THE SPLINTERING MIDDLE EAST: Why Camerlot’s Middle East policy is an opportunistic, directionless mess.

Egypt’s new explosion is merely the first of many to come.

Senior Tory tells Slog, “David’s trouble is that he thinks listening is enough. Well paying attention helps too.”

Washington source calls Libya “one to avoid”

Essam Sharaf was touring areas where Muslim/Christian clashes occurred yesterday. “The most serious threat to the country’s security is tampering with national unity, and the stirring of discord between Muslim and Christian sons of Egypt,” said Mr Sharaf in a televised address later in the day.

This development – along with the hardening of Egyptian attitudes towards Israel, fraternal messages sent to Iran, and messages of support from Turkish fascist Recep Erdogan – were being viewed (I’m not kidding) as “alarming and surprising” in the Foreign Office this morning. They – and the US East Coast ‘progressive’ fraternity – will never learn. But closer to home, neither will David Cameron.

Because, like most Westerners, he understands close to zero about the Arabist outlook and heritage, every observation made by the Prime Minister to date on the Middle East has been an inflammable mix of simplistic, triumphalist and culturally ignorant twaddle. If Dave simply Googled ‘Arab Spring’, he could learn enough in half an hour to realise what a complete clot he’s made of himself. But Mr Cameron has learning difficulties. This is apparent whether he’s hiring former Wapping Liars, inventing Big Societies, encouraging the idea of a Leg Up, or getting the credit-card/economic growth thing the wrong way round.

I watched footage last night of Libyan ‘freedom fighters’ closing in on Gadhaffi. As ever, all the bullets were going up into the air – although to be fair, one sequence showed two blokes firing at the blank wall of a tower-block. As early as last July, Libyan opposition factions began firing at each other in Benghazi. Last month, this is what a trusted Washington source told The Slog:

” The more we contact and get up to speed with the Libyan rebel groups, the worse it looks. They’re disorganised, and to our mind, incapable of forming a stable government at any time in the foreseeable future. Whatever the President says in public, Uncle Sam is staying well clear of Libyan commitments – and the Europeans would be wise to do the same.”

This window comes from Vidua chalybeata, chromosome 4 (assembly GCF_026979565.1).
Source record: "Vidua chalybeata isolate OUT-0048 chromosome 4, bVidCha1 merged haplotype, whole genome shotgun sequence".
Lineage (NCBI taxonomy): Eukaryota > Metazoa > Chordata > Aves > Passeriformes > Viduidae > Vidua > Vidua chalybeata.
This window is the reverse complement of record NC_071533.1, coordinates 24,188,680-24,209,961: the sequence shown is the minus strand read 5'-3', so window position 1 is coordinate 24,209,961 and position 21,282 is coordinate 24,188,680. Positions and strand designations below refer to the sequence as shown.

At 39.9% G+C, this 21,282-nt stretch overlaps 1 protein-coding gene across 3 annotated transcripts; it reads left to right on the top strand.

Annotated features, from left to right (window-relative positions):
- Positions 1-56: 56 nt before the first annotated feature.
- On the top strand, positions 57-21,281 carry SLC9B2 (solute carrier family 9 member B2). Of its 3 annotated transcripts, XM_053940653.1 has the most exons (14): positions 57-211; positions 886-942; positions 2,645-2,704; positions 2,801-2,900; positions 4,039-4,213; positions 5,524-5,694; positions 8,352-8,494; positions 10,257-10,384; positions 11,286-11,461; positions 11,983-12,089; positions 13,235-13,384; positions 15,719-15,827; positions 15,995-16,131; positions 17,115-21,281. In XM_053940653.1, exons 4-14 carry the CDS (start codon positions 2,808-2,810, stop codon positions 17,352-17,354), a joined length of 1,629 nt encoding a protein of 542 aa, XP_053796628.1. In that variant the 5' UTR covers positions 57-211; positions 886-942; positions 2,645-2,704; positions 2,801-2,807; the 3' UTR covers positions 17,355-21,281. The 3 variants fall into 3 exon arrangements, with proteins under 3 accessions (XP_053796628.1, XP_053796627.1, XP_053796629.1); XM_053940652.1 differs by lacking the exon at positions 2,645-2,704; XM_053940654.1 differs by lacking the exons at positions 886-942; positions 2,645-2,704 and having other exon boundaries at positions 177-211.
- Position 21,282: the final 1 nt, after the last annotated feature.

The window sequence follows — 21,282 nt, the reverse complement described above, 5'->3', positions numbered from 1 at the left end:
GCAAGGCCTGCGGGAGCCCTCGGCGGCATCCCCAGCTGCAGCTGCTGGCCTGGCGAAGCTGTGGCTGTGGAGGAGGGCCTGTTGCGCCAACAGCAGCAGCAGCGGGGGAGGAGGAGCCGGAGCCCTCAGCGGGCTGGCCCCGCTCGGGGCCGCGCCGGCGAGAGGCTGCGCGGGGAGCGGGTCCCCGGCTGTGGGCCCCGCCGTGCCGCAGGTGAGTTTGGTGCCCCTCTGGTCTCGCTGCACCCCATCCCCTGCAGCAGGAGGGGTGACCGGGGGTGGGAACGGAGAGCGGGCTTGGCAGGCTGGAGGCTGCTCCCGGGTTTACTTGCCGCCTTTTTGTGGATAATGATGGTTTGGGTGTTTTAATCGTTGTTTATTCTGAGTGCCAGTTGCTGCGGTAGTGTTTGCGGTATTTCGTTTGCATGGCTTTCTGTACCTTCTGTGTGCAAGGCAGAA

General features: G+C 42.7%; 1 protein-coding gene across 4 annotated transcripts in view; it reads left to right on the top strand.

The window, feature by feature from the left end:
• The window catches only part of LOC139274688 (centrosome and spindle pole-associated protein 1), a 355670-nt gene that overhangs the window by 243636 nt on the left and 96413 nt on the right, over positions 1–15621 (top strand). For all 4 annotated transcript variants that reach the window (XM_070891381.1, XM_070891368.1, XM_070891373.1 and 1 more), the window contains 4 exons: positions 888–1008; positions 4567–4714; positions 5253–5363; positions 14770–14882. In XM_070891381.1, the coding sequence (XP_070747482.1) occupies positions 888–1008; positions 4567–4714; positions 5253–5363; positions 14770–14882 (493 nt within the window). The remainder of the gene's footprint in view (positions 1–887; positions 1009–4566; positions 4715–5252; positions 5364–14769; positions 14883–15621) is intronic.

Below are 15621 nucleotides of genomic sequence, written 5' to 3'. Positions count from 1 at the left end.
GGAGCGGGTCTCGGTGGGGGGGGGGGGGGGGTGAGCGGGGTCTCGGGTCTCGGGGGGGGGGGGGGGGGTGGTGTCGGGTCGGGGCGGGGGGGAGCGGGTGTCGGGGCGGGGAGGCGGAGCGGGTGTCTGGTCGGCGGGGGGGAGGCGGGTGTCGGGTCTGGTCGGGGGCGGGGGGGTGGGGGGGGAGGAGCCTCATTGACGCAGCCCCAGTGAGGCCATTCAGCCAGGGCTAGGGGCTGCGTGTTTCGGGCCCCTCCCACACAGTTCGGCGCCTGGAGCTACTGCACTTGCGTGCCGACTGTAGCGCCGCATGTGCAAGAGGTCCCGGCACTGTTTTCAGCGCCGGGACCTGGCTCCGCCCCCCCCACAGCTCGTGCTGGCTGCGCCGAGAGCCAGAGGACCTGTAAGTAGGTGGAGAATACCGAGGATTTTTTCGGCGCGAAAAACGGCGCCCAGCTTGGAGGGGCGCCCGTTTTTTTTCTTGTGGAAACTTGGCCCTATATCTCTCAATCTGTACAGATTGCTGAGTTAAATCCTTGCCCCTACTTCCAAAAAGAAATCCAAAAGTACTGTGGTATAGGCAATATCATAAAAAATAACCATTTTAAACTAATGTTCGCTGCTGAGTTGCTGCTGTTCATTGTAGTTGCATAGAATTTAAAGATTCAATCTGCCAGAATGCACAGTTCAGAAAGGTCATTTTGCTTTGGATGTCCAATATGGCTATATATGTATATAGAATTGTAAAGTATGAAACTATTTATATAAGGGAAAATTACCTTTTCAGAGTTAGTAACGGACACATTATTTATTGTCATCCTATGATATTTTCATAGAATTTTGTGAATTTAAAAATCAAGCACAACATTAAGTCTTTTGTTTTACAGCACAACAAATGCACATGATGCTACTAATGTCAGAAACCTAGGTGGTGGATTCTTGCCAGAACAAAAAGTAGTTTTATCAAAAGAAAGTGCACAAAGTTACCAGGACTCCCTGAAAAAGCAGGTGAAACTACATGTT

Elsewhere among the green shoots of Arab democracy, police in Tunisia arrested dozens of Islamists who, they claim, tried to attack a TV station in the capital, Tunis, in protest at the showing of the film Persepolis. Islam trying to censor art? Surely not.

31 people died in Syrian clashes yesterday, as the situation there threatened to deteriorate into civil war. For what it’s worth, the BBC says that the opposition to Al Assad – The Syrian National Counci, or SNC – ‘is a coalition of seven Syrian opposition factions aimed at offering a credible alternative to Mr Assad’s regime’. So as you can imagine, getting agreement among them is going to be a cinch. Here’s a brief run-down of the main players:

The Damascus Declaration for Democratic Change, the Syrian Muslim Brotherhood, the Syrian Revolution General Commission (SRGC) – a coalition of 40 opposition blocs – and umpteen Kurdish factions. Individual chiefs, warlords and assorted well-owners make up the balance.

Overlaying this rainbow of polemics are the cultural splits: Syria has an array of competing factions and allegiances, including some Sunni groups falling behind Saudi Arabia pitted against Assad’s Alawite minority with ties to Shiite power Iran.

Aside from the obviously impossible task of pulling this lot together without coercion, we should all note that the usual telltale words are in most of the group titles – Democratic, Brotherhood, Revolution and so forth.

Here is a serious and mind-concentrating thought: if you take each of the Arab States quoted above, and multiply them by the latest factional estimates involved in each one, you arrive at a grand total of 430 separate contact points – many if which have, once the fighting against a common enemy is over, almost completely antithetical politico-cultural agendas.

David Cameron bragged about his ‘success’ in Libya at the Conservative Conference last week. This is how he dismissed those who had advised against the intervention: they had, he laughed, argued that

“Libya’s not our concern”, “don’t start what you can’t finish”, and even – “Arabs don’t do democracy.”’

As a senior Conservative (inexplicably, still without a portfolio) told me last Wednesday, “David’s trouble is that he thinks listening is enough. Well paying attention helps too. And he doesn’t do that”.

It’s hard to lose the growing sense in my mind that we have an ignorant clown as our Prime Minister. He’s less likely to do serious damage than the Opposition, as they have goals and brains that are entirely deranged. But surely we can do better than this?